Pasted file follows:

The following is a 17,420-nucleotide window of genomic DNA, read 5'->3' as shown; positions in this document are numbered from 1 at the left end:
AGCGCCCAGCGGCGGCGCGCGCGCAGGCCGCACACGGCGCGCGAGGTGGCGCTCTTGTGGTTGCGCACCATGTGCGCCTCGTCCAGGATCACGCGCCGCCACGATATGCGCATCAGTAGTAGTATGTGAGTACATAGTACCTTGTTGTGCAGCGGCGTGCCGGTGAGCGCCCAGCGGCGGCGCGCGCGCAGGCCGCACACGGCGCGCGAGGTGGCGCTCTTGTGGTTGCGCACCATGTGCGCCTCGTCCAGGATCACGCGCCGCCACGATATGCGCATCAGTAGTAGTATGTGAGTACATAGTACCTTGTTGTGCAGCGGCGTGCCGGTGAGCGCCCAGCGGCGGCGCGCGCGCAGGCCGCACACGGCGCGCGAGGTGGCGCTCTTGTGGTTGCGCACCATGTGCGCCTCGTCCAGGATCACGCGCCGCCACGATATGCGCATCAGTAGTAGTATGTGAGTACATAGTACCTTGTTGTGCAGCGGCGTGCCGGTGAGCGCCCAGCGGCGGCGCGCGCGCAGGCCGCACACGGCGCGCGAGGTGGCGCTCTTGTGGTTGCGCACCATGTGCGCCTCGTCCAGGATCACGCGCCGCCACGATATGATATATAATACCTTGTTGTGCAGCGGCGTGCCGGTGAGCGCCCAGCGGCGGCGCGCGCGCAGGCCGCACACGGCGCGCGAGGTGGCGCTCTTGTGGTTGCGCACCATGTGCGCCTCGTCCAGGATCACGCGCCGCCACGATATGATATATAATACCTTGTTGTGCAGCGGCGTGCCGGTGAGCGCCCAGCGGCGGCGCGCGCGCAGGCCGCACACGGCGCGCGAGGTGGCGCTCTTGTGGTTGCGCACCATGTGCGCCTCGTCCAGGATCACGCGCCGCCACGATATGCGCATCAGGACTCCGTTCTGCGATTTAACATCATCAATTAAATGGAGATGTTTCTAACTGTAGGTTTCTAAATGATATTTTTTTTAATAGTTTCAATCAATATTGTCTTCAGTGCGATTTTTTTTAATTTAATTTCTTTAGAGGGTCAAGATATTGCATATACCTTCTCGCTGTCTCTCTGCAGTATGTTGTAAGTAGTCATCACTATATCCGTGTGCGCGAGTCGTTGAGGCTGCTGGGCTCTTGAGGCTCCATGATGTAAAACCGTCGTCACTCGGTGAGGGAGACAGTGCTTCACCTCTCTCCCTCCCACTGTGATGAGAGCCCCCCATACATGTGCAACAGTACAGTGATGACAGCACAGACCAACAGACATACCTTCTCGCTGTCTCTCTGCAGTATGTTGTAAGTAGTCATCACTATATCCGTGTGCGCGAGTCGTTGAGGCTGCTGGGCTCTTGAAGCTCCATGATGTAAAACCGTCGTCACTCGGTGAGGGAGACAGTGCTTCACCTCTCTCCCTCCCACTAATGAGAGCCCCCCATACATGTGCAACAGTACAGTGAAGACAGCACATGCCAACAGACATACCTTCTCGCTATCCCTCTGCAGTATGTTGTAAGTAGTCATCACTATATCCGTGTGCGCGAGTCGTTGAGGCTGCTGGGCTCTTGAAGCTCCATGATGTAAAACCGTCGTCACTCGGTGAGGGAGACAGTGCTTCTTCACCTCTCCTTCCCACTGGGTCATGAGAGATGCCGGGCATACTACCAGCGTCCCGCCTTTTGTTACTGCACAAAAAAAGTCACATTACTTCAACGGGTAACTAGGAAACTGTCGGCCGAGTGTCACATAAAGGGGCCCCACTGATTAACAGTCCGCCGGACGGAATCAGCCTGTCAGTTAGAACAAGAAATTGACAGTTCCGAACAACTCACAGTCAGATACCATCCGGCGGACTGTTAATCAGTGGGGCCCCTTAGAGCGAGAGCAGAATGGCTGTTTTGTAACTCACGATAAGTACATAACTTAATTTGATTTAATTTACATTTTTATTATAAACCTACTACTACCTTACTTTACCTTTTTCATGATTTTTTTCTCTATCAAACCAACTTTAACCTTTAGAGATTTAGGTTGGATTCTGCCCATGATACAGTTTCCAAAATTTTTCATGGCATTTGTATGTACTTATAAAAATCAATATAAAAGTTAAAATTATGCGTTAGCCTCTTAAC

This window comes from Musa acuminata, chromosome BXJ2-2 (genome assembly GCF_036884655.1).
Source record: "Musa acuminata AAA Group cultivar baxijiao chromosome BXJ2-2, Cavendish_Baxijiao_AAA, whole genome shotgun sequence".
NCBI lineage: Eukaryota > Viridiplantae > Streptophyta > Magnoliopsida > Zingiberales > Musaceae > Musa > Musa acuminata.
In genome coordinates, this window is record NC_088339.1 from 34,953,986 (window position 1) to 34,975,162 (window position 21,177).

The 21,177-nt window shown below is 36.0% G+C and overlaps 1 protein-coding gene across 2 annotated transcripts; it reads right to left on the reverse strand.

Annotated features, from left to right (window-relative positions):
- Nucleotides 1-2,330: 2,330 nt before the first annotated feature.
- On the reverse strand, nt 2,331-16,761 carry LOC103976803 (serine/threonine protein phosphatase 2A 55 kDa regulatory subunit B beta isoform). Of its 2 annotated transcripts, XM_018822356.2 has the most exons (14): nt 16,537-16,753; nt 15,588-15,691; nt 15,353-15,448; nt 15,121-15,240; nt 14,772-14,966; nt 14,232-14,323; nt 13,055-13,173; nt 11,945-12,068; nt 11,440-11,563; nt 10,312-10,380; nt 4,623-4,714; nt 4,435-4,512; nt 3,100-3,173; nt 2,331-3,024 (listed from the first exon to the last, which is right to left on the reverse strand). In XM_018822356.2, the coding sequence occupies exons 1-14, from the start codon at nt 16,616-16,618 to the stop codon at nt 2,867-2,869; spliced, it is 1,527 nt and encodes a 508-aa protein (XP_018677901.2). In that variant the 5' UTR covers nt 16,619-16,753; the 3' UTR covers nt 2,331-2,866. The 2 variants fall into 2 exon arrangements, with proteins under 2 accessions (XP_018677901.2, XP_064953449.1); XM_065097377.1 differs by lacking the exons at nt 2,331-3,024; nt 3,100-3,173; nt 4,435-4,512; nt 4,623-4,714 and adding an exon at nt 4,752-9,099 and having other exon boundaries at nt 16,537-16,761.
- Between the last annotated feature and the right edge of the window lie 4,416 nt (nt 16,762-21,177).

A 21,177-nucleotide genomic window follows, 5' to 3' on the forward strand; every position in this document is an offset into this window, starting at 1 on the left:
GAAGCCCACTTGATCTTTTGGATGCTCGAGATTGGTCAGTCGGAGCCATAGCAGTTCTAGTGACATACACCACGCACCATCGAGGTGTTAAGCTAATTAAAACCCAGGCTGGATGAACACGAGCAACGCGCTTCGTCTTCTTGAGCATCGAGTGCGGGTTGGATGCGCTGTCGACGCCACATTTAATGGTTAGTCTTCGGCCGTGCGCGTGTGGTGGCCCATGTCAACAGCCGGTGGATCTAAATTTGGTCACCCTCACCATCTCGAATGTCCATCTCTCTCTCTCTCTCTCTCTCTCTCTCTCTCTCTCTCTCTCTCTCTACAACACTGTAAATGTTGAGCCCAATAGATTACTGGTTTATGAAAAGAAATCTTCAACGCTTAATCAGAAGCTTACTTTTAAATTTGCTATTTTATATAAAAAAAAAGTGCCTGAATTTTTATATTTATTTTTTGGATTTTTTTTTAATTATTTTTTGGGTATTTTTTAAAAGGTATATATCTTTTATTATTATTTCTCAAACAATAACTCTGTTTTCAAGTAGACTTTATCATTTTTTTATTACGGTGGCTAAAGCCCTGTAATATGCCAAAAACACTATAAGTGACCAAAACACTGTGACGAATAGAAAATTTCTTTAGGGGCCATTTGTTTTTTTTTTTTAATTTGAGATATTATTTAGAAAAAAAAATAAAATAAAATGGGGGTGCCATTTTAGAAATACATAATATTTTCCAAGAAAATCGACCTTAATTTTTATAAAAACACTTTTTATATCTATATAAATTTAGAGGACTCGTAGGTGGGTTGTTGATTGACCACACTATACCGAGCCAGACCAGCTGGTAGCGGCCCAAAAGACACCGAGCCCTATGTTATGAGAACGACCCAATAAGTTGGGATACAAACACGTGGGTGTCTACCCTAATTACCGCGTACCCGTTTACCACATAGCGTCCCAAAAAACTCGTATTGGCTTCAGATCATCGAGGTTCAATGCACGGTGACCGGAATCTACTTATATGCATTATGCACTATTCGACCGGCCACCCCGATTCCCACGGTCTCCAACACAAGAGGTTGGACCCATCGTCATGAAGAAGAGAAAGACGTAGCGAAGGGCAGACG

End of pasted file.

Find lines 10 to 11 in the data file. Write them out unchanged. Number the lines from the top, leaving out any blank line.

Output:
- On the reverse strand, nt 2,331-16,761 carry LOC103976803 (serine/threonine protein phosphatase 2A 55 kDa regulatory subunit B beta isoform). Of its 2 annotated transcripts, XM_018822356.2 has the most exons (14): nt 16,537-16,753; nt 15,588-15,691; nt 15,353-15,448; nt 15,121-15,240; nt 14,772-14,966; nt 14,232-14,323; nt 13,055-13,173; nt 11,945-12,068; nt 11,440-11,563; nt 10,312-10,380; nt 4,623-4,714; nt 4,435-4,512; nt 3,100-3,173; nt 2,331-3,024 (listed from the first exon to the last, which is right to left on the reverse strand). In XM_018822356.2, the coding sequence occupies exons 1-14, from the start codon at nt 16,616-16,618 to the stop codon at nt 2,867-2,869; spliced, it is 1,527 nt and encodes a 508-aa protein (XP_018677901.2). In that variant the 5' UTR covers nt 16,619-16,753; the 3' UTR covers nt 2,331-2,866. The 2 variants fall into 2 exon arrangements, with proteins under 2 accessions (XP_018677901.2, XP_064953449.1); XM_065097377.1 differs by lacking the exons at nt 2,331-3,024; nt 3,100-3,173; nt 4,435-4,512; nt 4,623-4,714 and adding an exon at nt 4,752-9,099 and having other exon boundaries at nt 16,537-16,761.
- Between the last annotated feature and the right edge of the window lie 4,416 nt (nt 16,762-21,177).